Becky Ceartas, a program director for the Rural Advancement Foundation International – USA, said the new rules would improve a system that is inherently unfair. Her organization advocates for markets and policies that support socially just and environmentally sound family farms.
She said growers are often required to build expensive poultry houses on their farms as a condition for keeping contracts. Investments can exceed $300,000 per house and $1 million per farm, but companies currently can terminate contracts at any time for any reason, leaving farmers in debt and without income, she said.
Morison said she and her husband, Frank, installed a new type of drinker system and replaced clear vinyl curtains that enclose one side of the house with black curtains, required to better control the atmosphere inside the poultry houses and limit sunlight.
"If the chickens get up and move around and act like chickens do, they're using energy which is wasting feed," Morison said. "They just want them to eat and gain weight, not waste food energy doing other things."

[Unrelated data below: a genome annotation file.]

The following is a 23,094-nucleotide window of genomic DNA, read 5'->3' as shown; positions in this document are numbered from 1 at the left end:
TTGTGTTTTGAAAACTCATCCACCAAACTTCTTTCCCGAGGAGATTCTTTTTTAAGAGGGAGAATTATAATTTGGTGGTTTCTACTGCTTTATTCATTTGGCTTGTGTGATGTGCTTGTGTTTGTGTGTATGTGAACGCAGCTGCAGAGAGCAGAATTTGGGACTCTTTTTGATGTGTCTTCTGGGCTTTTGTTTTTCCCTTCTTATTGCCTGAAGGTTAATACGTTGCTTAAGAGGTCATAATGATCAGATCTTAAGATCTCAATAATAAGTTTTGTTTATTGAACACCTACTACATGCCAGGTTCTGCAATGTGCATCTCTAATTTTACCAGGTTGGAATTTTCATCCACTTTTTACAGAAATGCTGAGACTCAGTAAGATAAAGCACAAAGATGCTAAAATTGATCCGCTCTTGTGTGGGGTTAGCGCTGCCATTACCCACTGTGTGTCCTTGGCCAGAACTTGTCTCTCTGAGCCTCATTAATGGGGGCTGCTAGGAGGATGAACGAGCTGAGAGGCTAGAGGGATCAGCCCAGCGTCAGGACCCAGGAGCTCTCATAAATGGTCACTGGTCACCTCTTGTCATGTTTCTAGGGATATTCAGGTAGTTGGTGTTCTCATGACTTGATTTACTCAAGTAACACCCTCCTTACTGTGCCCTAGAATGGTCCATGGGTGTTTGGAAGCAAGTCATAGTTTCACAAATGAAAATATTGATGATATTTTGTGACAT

But the Morisons drew the line at a requirement to fully enclose the chicken houses with solid walls and install a new ventilation system and new electrical system to further control the atmosphere.
"It was an expensive upgrade that was not necessary," she said. "We didn't feel that was the best way to raise the chickens, totally shutting off the sunlight and fresh air."
Add your voice
To comment on the proposed rules by the Aug. 23 deadline:
•Mail: Tess Butler, GIPSA, USDA, 1400 Independence Ave. S.W., Room 1643–S, Washington, DC 20250–3604
•Fax: (202) 690–2173
•Federal e-Rulemaking Portal: regulation.gov. Follow the online instructions for submitting comments.
For more information: gipsa.usda.gov
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